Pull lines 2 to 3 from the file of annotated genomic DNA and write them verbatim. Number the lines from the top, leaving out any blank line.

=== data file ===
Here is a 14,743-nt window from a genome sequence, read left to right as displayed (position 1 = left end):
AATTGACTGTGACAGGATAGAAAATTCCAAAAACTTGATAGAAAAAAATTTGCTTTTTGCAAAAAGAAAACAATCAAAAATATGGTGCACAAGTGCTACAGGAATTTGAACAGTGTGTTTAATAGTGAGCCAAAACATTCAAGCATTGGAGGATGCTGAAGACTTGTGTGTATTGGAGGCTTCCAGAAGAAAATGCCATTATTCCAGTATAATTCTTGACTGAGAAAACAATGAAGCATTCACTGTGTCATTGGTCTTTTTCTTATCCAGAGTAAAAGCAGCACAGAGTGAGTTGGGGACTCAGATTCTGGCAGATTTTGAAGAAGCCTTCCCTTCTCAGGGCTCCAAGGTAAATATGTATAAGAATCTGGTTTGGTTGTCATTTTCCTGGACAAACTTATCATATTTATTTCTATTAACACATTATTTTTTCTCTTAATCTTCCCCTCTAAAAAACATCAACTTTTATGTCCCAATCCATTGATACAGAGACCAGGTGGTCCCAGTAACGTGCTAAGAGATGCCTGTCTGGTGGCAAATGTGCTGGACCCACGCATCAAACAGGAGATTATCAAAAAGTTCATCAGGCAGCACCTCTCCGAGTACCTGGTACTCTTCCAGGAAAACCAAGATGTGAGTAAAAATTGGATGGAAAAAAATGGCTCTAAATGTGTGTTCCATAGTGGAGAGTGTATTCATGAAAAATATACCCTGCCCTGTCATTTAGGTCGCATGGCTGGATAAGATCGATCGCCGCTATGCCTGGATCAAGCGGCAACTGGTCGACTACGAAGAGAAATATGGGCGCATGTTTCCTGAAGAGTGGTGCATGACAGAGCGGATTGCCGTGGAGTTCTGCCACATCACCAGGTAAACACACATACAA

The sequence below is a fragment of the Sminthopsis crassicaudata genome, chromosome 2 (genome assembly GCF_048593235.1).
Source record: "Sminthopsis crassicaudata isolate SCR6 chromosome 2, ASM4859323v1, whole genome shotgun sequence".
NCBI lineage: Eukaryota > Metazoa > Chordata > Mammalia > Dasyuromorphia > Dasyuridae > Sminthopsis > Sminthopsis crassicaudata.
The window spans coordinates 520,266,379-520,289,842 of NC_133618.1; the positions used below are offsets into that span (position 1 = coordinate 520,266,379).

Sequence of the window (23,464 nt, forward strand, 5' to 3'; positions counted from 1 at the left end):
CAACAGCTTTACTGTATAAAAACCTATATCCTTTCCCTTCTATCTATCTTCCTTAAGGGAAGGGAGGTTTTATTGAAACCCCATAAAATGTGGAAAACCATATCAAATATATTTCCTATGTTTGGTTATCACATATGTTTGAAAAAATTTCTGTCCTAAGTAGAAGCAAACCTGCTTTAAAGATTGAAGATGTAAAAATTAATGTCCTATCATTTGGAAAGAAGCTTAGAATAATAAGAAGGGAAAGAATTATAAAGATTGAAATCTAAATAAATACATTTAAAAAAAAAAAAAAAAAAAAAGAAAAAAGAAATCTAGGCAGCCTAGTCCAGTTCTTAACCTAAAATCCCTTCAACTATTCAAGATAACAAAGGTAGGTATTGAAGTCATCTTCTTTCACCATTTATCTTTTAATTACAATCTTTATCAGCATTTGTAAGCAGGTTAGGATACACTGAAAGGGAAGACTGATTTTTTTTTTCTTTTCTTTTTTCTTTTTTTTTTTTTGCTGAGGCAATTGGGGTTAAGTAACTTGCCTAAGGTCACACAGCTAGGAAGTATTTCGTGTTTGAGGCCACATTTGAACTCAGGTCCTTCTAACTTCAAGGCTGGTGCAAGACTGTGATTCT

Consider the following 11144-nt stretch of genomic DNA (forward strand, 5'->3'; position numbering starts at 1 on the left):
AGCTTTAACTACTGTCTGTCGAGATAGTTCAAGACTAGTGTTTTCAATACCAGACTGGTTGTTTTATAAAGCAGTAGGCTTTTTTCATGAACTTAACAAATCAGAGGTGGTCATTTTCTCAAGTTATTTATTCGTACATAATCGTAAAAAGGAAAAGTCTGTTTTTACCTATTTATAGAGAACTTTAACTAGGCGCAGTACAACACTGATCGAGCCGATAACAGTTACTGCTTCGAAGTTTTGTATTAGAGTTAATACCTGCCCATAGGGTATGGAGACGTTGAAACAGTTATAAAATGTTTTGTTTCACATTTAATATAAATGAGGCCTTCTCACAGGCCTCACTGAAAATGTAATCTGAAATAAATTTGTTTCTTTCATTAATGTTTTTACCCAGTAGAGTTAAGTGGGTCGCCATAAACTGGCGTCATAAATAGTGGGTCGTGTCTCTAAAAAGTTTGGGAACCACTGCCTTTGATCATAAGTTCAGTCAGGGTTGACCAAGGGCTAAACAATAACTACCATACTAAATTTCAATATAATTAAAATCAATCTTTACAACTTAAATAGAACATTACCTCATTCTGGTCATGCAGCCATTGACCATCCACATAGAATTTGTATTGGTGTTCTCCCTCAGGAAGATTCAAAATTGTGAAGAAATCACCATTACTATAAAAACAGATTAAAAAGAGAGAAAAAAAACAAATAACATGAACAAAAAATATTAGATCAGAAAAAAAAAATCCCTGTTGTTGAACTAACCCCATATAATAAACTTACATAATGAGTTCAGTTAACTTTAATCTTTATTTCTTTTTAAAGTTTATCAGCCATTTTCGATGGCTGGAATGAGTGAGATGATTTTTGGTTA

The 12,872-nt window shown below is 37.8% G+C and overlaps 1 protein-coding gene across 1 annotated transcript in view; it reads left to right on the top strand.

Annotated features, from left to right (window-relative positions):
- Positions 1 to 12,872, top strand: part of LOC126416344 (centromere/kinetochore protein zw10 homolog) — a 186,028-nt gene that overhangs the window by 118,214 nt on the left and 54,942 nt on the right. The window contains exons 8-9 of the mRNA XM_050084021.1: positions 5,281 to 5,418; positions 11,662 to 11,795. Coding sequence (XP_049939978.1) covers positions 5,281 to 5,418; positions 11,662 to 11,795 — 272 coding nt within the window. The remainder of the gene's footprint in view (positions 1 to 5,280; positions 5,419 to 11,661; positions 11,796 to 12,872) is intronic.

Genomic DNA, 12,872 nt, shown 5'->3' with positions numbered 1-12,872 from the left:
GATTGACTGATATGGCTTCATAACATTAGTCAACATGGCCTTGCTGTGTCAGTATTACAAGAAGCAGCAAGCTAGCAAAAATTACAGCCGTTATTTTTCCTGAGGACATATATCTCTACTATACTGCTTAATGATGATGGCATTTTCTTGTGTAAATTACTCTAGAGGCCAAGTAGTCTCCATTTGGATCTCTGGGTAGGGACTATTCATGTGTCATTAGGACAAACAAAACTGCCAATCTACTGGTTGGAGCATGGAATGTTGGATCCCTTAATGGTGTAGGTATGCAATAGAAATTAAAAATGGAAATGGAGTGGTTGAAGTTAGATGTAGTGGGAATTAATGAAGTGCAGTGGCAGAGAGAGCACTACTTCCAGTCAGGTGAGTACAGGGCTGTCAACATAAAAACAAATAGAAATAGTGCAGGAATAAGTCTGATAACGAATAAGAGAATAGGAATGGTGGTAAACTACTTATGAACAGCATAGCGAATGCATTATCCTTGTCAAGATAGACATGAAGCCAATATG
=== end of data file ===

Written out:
AATTGACTGTGACAGGATAGAAAATTCCAAAAACTTGATAGAAAAAAATTTGCTTTTTGCAAAAAGAAAACAATCAAAAATATGGTGCACAAGTGCTACAGGAATTTGAACAGTGTGTTTAATAGTGAGCCAAAACATTCAAGCATTGGAGGATGCTGAAGACTTGTGTGTATTGGAGGCTTCCAGAAGAAAATGCCATTATTCCAGTATAATTCTTGACTGAGAAAACAATGAAGCATTCACTGTGTCATTGGTCTTTTTCTTATCCAGAGTAAAAGCAGCACAGAGTGAGTTGGGGACTCAGATTCTGGCAGATTTTGAAGAAGCCTTCCCTTCTCAGGGCTCCAAGGTAAATATGTATAAGAATCTGGTTTGGTTGTCATTTTCCTGGACAAACTTATCATATTTATTTCTATTAACACATTATTTTTTCTCTTAATCTTCCCCTCTAAAAAACATCAACTTTTATGTCCCAATCCATTGATACAGAGACCAGGTGGTCCCAGTAACGTGCTAAGAGATGCCTGTCTGGTGGCAAATGTGCTGGACCCACGCATCAAACAGGAGATTATCAAAAAGTTCATCAGGCAGCACCTCTCCGAGTACCTGGTACTCTTCCAGGAAAACCAAGATGTGAGTAAAAATTGGATGGAAAAAAATGGCTCTAAATGTGTGTTCCATAGTGGAGAGTGTATTCATGAAAAATATACCCTGCCCTGTCATTTAGGTCGCATGGCTGGATAAGATCGATCGCCGCTATGCCTGGATCAAGCGGCAACTGGTCGACTACGAAGAGAAATATGGGCGCATGTTTCCTGAAGAGTGGTGCATGACAGAGCGGATTGCCGTGGAGTTCTGCCACATCACCAGGTAAACACACATACAA

The sequence below is a fragment of the Sminthopsis crassicaudata genome, chromosome 2 (genome assembly GCF_048593235.1).